But, perhaps, I misunderstood your logic/claim/whatever; would you care to expand/clarify please?

    Source and details please.

    (bold added)

    Well, how about you go dig up that book you think you remember reading (or paper or whatever), cite it, and quote the relevant passages?

    How can anyone have a discussion with you if all you do is spout such vague stuff?

    He does?

    Where? As in, in which publication in a relevant peer-reviewed journal?

    Enough of this waffle!

    Please quote your sources!!

    And I feel that JS has hoist himself so far up his own petard that I can't figure out why I'm even bothering to write this.

    Worse, IMHO, what JS has written, in this thread alone, is prima facie evidence of an anti-scientific approach ... or, perhaps at best, evidence of a serious lack of critical thinking.

    And I think you should "put up or shut up".

    Two opinions, no dialogue, right?
     
  13. Jan 2, 2009 #12

    Jonathan Scott

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    Re: Quasars and Cosmology

    It's just occurred to me (at 1am here) that there is an obvious and trivial case in which absorption systems are slightly more redshifted than emission ones, which is when the emission occurs from the surface of a body and the absorption occurs in material which is in low orbit around that body, as the time-dilation due to higher velocity in the orbiting material will create some additional redshift.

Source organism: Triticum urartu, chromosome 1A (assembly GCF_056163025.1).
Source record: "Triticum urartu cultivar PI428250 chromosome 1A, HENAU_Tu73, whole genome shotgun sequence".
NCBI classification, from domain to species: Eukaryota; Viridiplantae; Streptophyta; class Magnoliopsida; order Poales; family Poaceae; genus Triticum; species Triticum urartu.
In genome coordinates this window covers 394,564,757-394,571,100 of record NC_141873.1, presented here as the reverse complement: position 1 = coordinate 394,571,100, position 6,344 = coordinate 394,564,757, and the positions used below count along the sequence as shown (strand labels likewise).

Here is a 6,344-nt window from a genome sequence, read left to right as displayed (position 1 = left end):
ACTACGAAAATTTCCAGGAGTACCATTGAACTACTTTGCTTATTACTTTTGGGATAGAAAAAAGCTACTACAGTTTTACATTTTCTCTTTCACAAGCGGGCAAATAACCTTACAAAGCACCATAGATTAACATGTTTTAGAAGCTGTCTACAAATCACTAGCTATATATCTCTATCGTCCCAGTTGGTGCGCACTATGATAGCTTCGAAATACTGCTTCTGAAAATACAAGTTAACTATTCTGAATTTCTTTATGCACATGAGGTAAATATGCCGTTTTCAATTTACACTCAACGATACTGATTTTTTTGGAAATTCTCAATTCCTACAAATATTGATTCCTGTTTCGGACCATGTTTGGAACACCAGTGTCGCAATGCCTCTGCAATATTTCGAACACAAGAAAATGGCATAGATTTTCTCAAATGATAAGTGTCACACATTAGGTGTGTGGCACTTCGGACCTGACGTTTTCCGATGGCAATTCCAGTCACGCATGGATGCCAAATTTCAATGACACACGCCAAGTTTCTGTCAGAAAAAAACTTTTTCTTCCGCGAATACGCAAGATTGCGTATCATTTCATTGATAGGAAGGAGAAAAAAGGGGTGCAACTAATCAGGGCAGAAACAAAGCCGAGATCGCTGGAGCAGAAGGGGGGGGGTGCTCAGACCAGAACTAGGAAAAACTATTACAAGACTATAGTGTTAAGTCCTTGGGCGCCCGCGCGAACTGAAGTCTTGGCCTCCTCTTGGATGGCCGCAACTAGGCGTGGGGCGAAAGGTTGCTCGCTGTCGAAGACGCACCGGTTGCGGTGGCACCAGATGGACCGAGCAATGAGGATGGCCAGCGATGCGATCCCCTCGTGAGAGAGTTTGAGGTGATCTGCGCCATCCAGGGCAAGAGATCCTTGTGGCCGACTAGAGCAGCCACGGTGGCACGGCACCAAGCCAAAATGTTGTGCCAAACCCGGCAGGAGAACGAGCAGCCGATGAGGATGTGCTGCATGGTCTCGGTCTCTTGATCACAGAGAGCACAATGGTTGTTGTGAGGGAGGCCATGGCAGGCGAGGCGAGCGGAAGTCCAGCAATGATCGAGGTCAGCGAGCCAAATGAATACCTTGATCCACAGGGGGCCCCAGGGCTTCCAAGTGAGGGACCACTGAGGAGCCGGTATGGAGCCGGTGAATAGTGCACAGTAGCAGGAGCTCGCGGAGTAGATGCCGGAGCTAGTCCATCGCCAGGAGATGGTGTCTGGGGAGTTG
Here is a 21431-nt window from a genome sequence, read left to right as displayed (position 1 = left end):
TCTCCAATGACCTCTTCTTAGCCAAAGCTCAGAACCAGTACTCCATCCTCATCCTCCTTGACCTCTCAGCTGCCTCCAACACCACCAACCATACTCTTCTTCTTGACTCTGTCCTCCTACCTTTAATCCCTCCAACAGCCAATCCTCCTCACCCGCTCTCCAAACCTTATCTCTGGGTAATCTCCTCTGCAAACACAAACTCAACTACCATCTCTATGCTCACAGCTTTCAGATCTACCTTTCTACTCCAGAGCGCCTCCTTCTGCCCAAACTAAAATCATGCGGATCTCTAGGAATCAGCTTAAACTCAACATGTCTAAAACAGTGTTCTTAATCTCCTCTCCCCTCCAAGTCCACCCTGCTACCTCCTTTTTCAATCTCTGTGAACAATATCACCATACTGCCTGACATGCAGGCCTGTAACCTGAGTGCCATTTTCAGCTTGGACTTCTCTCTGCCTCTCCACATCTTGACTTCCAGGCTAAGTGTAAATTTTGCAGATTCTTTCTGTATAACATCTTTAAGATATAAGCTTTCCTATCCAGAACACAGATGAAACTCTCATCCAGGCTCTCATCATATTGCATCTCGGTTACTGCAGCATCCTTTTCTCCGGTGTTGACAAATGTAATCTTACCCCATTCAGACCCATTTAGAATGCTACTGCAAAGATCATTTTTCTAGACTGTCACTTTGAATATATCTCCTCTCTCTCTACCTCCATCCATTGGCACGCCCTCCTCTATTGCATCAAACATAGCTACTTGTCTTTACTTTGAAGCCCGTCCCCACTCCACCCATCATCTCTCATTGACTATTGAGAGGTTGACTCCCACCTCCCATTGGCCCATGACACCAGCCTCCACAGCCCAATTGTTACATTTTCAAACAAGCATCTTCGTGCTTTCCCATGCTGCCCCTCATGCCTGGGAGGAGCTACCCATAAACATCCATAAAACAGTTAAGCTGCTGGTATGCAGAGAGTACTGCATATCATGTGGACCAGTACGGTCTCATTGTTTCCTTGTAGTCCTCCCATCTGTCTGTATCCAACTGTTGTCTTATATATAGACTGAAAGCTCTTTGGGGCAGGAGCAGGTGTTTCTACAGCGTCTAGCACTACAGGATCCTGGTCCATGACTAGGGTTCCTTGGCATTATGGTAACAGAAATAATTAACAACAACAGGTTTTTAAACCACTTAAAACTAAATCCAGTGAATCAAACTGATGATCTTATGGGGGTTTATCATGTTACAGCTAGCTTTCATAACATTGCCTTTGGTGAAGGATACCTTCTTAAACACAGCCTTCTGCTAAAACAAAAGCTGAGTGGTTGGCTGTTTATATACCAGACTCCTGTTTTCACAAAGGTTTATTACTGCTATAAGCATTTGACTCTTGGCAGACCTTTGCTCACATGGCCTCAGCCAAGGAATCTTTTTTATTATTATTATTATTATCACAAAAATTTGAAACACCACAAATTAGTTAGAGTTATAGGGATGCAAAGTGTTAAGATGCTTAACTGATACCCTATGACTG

No similar effect can occur with accretion disks because the velocity of the material decreases with distance from the centre, so the time dilations due to gravitational potential and velocity both increase the redshift towards the centre.

    For examples of this anomalous effect, see the paper I previous mentioned. The paragraph previously quoted includes the following:

    Within the paper, it gives more details:

    I also just found an old paper (from 1997) with the title "A spectroscopic study of selected quasars with absorption redshifts greater than emission redshifts", which is available online via http://adsabs.harvard.edu/abs/1977ApJ...213..619W.